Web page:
Attitudes and Persuasion
While many social psychologists study social influences on behavior, others focus on the changing of attitudes. Attitudes are relatively enduring beliefs or opinions that predispose people to respond in a positive, negative, or ambivalent way to a person, object, or idea. In particular, social scientists study how people are led to change their attitudes—the process known as persuasion. Persuasion is an integral part of human social life. Many people have a direct interest in knowing how to effectively persuade others: politicians trying to win votes, salespeople and advertisers hawking their products, religious leaders seeking converts, trial lawyers arguing before a jury, and fund-raisers seeking donations. Persuasion is neither inherently good nor bad. Whether we see it as beneficial or harmful to individuals depends on whether we approve of the message.
Persuasion can occur in two ways. First, as you might expect, people often change their attitudes in response to strong and logical arguments. However, research has shown that people may also be influenced by a speaker's physical attractiveness, by the arousal of fear and other emotions, by the reactions of others in the audience, and by other superficial cues. Researchers have identified three main factors that contribute to the effect of a persuasive communication: the source, the message, and the audience. In other words, what matters in persuasion is who says what to whom.Sometimes people change their attitudes not in response to a persuasive communication but by convincing themselves, a process of self-persuasion. In 1957 American psychologist Leon Festinger proposed cognitive dissonance theory, which says that people often change their attitudes to justify their own actions. According to this theory, people who behave in ways that contradict their own attitudes experience an unpleasant state of internal tension known as cognitive dissonance. To reduce that tension, they adjust their attitudes to be consistent with their behavior.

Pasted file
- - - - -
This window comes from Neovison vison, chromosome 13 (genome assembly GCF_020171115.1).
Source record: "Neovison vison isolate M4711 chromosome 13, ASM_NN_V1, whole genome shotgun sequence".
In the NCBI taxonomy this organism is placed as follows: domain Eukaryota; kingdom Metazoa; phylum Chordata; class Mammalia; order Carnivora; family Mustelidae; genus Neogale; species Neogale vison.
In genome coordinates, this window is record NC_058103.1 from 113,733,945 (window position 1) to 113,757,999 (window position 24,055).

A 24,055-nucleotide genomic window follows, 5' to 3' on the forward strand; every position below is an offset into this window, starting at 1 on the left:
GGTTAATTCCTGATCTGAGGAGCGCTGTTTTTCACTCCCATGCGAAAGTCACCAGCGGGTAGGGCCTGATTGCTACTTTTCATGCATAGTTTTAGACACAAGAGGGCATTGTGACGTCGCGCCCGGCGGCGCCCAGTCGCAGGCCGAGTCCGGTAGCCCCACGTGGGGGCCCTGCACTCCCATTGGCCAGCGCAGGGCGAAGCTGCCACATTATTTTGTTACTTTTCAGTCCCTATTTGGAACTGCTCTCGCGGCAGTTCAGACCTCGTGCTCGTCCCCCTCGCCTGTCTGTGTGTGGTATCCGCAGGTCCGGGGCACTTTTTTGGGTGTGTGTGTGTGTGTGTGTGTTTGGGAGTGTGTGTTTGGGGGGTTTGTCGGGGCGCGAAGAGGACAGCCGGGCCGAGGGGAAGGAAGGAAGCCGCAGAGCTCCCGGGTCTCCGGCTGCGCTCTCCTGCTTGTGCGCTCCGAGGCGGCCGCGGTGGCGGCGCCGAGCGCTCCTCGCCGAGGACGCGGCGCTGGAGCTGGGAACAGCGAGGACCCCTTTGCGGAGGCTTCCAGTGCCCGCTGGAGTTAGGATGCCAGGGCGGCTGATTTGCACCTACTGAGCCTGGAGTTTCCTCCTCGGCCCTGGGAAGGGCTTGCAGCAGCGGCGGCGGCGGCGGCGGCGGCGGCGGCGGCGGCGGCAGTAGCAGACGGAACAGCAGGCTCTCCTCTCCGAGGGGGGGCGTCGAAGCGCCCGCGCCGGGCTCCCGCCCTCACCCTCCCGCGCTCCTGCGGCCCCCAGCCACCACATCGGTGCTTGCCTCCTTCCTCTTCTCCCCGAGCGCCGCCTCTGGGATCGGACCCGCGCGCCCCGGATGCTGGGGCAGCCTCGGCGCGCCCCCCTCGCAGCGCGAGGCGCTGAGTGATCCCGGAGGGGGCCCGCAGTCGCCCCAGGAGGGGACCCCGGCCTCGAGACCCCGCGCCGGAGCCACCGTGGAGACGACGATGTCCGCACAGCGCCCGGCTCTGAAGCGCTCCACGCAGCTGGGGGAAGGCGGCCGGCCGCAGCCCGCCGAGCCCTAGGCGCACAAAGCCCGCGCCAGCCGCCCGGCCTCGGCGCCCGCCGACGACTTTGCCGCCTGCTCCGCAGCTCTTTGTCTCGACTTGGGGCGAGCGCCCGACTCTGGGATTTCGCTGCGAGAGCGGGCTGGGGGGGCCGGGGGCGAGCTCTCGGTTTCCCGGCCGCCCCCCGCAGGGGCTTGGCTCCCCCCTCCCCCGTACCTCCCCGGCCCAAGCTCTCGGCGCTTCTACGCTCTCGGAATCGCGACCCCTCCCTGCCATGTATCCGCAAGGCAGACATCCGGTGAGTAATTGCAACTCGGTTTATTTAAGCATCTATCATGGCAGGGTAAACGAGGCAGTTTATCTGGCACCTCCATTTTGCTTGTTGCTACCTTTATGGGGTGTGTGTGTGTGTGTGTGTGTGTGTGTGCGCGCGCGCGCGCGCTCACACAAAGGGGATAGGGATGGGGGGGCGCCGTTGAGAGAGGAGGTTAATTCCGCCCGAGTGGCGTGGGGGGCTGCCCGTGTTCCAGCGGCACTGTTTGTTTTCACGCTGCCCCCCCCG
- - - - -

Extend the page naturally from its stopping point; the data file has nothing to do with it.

In a classic test of this theory in 1959, Festinger and his colleague J. Merrill Carlsmith asked college students to engage in an extremely boring, repetitive task for one hour. Afterward, the experimenters offered the students either $1 or $20 to deceive a prospective subject in the experiment (actually a confederate) into thinking that the task ahead would be interesting. Later, the students were asked to rate their enjoyment of the task. Students who did not mislead a confederate admitted the task was boring. So did those given $20—ample justification for their white lie to the confederate. However, those paid only $1 rated the task as somewhat enjoyable. Having lied without a sufficient justification, these subjects felt internally pressured to view the task in more positive terms as a way to reconcile their behavior with their attitude and reduce their cognitive dissonance. Also consistent with the theory, hundreds of more recent studies have shown that people change their attitudes to justify their own investment of effort, money, or time. Thus, we come to love what we strive for.